Information Mapping (www.informationmapping.com) is a method for the analysis, organization, and presentation of information. Information Mapping is based on the needs of the users and their purpose in using the documentation. Many large organizations use Information Mapping.
Information Mapping has three parts: analysis, organization, presentation.
Analysis. In Information Mapping, there are six basic types of information. Examples of information types are:
- Procedure. A procedure tells a person how to do a task.
- Process. A process explains what occurs in a system.
- Concept. A concept specifies what something is.
An important principle of Information Mapping is that the different types of information are not mixed. For example, do not include a concept in a procedure. Instead, explain the concept before the reader does the procedure.
Organization is about how the information is shown. For example:
- Information is organized into 'manageable chunks'.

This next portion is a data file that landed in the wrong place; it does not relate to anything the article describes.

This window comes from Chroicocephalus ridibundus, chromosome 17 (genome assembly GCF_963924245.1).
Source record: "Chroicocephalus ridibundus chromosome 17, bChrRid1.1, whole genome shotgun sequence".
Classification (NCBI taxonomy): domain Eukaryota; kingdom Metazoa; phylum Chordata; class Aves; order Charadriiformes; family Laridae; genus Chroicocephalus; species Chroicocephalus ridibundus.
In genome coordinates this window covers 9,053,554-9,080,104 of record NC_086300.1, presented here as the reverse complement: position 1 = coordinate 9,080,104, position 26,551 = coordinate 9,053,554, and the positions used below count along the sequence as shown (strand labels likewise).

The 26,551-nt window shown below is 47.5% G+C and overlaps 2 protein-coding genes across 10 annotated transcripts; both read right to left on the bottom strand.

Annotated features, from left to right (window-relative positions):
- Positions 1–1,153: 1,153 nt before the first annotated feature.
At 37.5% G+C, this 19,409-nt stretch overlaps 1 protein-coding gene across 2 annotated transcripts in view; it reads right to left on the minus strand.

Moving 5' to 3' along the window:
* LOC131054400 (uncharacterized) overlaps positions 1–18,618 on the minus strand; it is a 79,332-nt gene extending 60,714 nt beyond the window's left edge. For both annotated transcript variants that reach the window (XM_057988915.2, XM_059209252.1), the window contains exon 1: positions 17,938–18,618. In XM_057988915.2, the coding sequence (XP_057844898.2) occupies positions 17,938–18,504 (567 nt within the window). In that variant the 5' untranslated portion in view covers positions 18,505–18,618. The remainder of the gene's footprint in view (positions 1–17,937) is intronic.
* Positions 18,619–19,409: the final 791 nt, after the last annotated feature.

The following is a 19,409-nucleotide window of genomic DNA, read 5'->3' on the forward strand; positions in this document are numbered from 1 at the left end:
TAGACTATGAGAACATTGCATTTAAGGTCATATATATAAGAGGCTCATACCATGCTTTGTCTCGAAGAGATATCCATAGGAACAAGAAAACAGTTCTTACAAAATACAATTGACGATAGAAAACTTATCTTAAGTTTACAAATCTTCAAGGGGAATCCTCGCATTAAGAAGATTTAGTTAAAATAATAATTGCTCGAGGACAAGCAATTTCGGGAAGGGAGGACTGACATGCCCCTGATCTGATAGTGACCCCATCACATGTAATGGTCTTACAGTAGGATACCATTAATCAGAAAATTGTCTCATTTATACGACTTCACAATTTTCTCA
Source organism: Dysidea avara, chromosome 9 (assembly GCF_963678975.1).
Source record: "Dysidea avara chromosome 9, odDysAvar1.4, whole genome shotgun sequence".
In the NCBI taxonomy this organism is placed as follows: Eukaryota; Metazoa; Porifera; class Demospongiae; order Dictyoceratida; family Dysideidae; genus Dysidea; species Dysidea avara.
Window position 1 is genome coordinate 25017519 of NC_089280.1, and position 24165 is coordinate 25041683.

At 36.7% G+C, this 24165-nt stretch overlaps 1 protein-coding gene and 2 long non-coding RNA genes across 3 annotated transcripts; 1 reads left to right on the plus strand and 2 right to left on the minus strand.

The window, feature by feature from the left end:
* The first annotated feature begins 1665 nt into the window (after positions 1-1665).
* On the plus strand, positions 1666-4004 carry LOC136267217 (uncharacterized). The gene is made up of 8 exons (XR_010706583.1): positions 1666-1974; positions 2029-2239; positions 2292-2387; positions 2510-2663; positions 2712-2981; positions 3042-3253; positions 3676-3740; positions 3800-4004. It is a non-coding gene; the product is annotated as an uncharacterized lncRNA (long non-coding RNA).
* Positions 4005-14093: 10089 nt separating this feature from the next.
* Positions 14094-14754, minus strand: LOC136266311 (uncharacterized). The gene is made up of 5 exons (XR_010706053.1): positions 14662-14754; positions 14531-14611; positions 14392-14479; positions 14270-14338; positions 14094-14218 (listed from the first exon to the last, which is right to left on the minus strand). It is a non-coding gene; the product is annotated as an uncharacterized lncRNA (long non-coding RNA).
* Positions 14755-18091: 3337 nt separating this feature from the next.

- Units of information are organized into larger groups. Each group has a clear label.
- Unnecessary information is not included.
- Words are used consistently.
Presentation is about the form in which information is shown. For example:
Information Mapping is a useful method for technical writing, but it is not the only method. Examples of other methods of writing are as follows:
- DocuTools is a method of structured writing from PTA (www.p-t-a.com).
- Darwin Information Typing Architecture (DITA) (www.oasis-open.org/committees/dita/faq.php) is an XML schema for structured writing. DITA uses the concepts of 'typed topics', which is similar to 'information types' in Information Mapping.
'The 7 +/-2 Limit' in Words, volume 3, issue 2 (http://www.abelard.com.au/words-3-2.pdf).